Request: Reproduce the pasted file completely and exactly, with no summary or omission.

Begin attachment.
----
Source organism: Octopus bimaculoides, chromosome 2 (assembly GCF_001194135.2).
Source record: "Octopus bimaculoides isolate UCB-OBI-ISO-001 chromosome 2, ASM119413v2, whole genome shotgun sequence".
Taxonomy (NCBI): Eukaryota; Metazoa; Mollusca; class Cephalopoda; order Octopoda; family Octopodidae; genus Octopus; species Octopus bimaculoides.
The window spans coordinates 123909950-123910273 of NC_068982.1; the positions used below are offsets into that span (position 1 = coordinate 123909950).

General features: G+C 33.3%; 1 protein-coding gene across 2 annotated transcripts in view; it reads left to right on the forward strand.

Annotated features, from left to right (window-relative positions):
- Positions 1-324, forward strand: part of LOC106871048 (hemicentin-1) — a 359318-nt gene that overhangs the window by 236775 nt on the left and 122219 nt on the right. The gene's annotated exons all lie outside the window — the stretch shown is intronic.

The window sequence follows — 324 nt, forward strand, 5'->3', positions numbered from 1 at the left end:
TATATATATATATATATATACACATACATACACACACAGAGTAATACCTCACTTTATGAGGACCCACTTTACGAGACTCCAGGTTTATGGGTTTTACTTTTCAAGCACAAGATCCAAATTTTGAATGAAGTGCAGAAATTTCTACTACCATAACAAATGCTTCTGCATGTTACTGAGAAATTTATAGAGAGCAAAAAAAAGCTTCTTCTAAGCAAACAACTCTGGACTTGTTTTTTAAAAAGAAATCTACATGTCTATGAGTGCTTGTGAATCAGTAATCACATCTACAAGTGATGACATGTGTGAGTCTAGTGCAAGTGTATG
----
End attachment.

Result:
Source organism: Octopus bimaculoides, chromosome 2 (assembly GCF_001194135.2).
Source record: "Octopus bimaculoides isolate UCB-OBI-ISO-001 chromosome 2, ASM119413v2, whole genome shotgun sequence".
Taxonomy (NCBI): Eukaryota; Metazoa; Mollusca; class Cephalopoda; order Octopoda; family Octopodidae; genus Octopus; species Octopus bimaculoides.
The window spans coordinates 123909950-123910273 of NC_068982.1; the positions used below are offsets into that span (position 1 = coordinate 123909950).

General features: G+C 33.3%; 1 protein-coding gene across 2 annotated transcripts in view; it reads left to right on the forward strand.

Annotated features, from left to right (window-relative positions):
- Positions 1-324, forward strand: part of LOC106871048 (hemicentin-1) — a 359318-nt gene that overhangs the window by 236775 nt on the left and 122219 nt on the right. The gene's annotated exons all lie outside the window — the stretch shown is intronic.

The window sequence follows — 324 nt, forward strand, 5'->3', positions numbered from 1 at the left end:
TATATATATATATATATATACACATACATACACACACAGAGTAATACCTCACTTTATGAGGACCCACTTTACGAGACTCCAGGTTTATGGGTTTTACTTTTCAAGCACAAGATCCAAATTTTGAATGAAGTGCAGAAATTTCTACTACCATAACAAATGCTTCTGCATGTTACTGAGAAATTTATAGAGAGCAAAAAAAAGCTTCTTCTAAGCAAACAACTCTGGACTTGTTTTTTAAAAAGAAATCTACATGTCTATGAGTGCTTGTGAATCAGTAATCACATCTACAAGTGATGACATGTGTGAGTCTAGTGCAAGTGTATG